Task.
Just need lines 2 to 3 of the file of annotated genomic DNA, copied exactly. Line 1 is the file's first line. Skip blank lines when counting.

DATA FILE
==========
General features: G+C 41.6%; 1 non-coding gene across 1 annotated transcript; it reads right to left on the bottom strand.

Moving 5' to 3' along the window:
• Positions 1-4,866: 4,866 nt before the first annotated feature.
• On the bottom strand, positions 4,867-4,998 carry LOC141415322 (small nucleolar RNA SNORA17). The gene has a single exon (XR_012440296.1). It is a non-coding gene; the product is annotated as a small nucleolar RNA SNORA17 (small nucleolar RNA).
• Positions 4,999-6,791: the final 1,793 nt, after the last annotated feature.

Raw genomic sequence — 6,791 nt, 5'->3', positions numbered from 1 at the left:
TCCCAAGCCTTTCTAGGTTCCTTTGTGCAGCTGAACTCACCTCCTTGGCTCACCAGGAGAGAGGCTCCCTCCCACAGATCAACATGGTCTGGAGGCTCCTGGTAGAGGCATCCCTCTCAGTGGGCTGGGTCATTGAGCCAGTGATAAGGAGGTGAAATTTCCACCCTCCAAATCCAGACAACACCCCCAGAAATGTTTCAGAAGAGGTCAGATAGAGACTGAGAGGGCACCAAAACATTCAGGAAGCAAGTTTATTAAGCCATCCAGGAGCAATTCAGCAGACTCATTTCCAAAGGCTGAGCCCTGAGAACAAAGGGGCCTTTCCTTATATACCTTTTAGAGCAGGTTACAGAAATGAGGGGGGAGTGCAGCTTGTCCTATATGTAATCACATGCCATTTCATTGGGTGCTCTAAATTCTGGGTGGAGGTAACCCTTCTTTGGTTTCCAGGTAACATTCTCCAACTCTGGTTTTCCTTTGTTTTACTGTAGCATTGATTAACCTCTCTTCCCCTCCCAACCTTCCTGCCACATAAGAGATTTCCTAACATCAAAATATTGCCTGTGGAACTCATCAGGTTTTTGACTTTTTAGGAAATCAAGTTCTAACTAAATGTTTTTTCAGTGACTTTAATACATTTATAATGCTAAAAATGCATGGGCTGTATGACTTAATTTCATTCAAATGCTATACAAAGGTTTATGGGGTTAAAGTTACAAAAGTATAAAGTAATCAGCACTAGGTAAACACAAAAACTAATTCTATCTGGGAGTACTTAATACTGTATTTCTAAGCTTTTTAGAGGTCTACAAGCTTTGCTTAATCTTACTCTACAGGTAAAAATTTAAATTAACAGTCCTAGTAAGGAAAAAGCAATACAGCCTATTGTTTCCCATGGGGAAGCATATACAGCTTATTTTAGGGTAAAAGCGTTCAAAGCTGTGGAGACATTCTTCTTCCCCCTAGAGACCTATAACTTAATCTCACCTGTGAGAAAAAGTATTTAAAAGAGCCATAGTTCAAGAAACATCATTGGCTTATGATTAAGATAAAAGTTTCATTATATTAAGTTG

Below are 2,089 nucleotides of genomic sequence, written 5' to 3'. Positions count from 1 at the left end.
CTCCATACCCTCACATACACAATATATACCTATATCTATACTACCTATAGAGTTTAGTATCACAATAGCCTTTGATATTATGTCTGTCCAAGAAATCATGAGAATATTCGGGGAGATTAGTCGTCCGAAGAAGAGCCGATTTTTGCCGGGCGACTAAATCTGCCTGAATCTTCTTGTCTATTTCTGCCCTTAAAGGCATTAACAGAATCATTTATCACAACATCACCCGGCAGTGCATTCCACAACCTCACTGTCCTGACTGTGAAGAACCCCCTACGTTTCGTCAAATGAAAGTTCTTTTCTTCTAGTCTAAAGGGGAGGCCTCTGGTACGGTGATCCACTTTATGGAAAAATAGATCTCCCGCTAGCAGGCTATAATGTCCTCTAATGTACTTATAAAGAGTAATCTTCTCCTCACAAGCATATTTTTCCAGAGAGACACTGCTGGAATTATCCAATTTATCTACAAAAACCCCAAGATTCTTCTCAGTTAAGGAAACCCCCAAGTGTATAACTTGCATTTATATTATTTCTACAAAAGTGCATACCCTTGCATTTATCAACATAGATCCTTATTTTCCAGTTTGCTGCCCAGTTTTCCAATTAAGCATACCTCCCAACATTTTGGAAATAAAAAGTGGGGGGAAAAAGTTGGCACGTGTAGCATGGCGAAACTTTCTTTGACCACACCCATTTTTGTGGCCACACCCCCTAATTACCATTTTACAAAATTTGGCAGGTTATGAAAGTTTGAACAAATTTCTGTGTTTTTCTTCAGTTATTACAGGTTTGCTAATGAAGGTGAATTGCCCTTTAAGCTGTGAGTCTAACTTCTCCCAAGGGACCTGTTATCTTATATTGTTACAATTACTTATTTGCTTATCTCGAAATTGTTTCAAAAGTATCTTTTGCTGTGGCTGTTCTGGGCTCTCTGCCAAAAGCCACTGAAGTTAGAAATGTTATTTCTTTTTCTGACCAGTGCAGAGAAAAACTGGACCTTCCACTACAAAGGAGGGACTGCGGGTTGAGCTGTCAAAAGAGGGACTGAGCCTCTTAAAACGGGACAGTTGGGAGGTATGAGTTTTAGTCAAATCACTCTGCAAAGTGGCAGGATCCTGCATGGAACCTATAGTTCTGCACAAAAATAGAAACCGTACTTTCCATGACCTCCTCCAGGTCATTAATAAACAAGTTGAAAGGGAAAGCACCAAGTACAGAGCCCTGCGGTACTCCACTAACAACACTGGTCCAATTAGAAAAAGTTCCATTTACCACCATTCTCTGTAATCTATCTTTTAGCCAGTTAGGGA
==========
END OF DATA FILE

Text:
Moving 5' to 3' along the window:
• Positions 1-4,866: 4,866 nt before the first annotated feature.